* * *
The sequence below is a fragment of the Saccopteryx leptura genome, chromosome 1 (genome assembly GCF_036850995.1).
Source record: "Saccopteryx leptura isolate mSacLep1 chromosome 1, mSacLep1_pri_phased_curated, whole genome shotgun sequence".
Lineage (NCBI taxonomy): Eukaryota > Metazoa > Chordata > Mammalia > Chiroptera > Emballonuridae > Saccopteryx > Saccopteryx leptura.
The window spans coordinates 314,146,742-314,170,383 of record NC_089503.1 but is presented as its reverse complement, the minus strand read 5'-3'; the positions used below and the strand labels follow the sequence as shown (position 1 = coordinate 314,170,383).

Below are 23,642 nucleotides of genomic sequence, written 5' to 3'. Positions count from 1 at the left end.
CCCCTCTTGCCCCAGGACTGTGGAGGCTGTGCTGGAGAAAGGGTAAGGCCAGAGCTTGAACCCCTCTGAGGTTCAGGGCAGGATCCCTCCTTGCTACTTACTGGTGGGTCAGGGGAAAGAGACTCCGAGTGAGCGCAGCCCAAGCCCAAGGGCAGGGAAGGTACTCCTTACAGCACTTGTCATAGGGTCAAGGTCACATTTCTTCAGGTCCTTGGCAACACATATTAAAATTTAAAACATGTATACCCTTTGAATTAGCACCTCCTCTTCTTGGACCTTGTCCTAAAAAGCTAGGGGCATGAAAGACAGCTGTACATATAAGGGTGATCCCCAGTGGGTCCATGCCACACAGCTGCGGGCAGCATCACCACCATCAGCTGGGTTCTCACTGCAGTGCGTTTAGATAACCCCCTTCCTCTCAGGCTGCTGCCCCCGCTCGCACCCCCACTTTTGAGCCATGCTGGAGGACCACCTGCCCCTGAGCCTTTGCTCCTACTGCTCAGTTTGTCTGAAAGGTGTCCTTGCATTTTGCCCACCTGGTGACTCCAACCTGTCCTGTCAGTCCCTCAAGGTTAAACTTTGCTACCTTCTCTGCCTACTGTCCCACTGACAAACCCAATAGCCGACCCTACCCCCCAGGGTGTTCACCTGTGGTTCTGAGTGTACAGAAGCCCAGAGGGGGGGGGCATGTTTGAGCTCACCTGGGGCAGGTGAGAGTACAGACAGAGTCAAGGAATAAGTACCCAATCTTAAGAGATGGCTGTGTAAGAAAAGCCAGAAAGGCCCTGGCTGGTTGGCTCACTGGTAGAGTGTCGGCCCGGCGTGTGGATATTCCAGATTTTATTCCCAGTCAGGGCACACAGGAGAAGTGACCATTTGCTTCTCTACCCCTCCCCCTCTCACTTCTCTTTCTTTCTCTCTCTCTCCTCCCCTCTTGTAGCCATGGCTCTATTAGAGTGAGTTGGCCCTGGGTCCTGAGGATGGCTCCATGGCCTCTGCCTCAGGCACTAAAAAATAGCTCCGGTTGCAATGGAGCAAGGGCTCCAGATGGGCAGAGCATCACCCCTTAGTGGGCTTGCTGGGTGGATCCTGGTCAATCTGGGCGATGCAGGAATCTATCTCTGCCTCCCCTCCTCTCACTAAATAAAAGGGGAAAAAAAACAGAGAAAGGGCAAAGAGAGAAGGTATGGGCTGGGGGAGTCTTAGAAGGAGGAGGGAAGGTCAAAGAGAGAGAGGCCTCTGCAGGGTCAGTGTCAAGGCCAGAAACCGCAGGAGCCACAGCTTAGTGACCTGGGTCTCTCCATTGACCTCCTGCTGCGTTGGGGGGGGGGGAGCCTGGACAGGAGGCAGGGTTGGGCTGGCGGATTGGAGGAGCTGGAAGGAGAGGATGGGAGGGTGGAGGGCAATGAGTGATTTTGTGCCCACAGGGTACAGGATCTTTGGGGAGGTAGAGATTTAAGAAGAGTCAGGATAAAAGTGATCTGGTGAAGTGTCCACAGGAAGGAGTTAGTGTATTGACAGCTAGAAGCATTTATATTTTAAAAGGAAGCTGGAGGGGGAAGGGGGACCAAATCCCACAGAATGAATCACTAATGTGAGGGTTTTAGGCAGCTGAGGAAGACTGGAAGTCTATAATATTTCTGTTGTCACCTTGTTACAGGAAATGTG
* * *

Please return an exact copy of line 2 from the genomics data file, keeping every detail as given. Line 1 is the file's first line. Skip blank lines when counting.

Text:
Source record: "Saccopteryx leptura isolate mSacLep1 chromosome 1, mSacLep1_pri_phased_curated, whole genome shotgun sequence".